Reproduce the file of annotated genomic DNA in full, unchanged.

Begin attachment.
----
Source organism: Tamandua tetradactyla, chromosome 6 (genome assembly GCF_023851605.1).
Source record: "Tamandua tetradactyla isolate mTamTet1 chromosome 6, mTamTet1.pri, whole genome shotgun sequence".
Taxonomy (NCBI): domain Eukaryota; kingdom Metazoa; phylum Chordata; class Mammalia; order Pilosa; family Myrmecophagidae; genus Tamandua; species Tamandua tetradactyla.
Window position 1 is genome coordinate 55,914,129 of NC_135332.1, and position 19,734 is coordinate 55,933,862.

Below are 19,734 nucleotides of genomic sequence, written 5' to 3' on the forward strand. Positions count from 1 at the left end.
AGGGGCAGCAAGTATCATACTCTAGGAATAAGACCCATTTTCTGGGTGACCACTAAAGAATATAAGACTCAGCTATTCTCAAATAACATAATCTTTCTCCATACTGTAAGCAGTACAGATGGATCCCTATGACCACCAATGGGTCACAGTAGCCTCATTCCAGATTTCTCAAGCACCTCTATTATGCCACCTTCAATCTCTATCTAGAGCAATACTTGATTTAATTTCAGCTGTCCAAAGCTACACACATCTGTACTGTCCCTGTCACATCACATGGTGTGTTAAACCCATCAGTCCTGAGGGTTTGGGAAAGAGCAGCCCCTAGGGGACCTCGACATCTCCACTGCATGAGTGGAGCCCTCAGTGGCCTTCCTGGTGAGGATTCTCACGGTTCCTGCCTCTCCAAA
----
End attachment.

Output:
Source organism: Tamandua tetradactyla, chromosome 6 (genome assembly GCF_023851605.1).
Source record: "Tamandua tetradactyla isolate mTamTet1 chromosome 6, mTamTet1.pri, whole genome shotgun sequence".
Taxonomy (NCBI): domain Eukaryota; kingdom Metazoa; phylum Chordata; class Mammalia; order Pilosa; family Myrmecophagidae; genus Tamandua; species Tamandua tetradactyla.
Window position 1 is genome coordinate 55,914,129 of NC_135332.1, and position 19,734 is coordinate 55,933,862.

Below are 19,734 nucleotides of genomic sequence, written 5' to 3' on the forward strand. Positions count from 1 at the left end.
AGGGGCAGCAAGTATCATACTCTAGGAATAAGACCCATTTTCTGGGTGACCACTAAAGAATATAAGACTCAGCTATTCTCAAATAACATAATCTTTCTCCATACTGTAAGCAGTACAGATGGATCCCTATGACCACCAATGGGTCACAGTAGCCTCATTCCAGATTTCTCAAGCACCTCTATTATGCCACCTTCAATCTCTATCTAGAGCAATACTTGATTTAATTTCAGCTGTCCAAAGCTACACACATCTGTACTGTCCCTGTCACATCACATGGTGTGTTAAACCCATCAGTCCTGAGGGTTTGGGAAAGAGCAGCCCCTAGGGGACCTCGACATCTCCACTGCATGAGTGGAGCCCTCAGTGGCCTTCCTGGTGAGGATTCTCACGGTTCCTGCCTCTCCAAA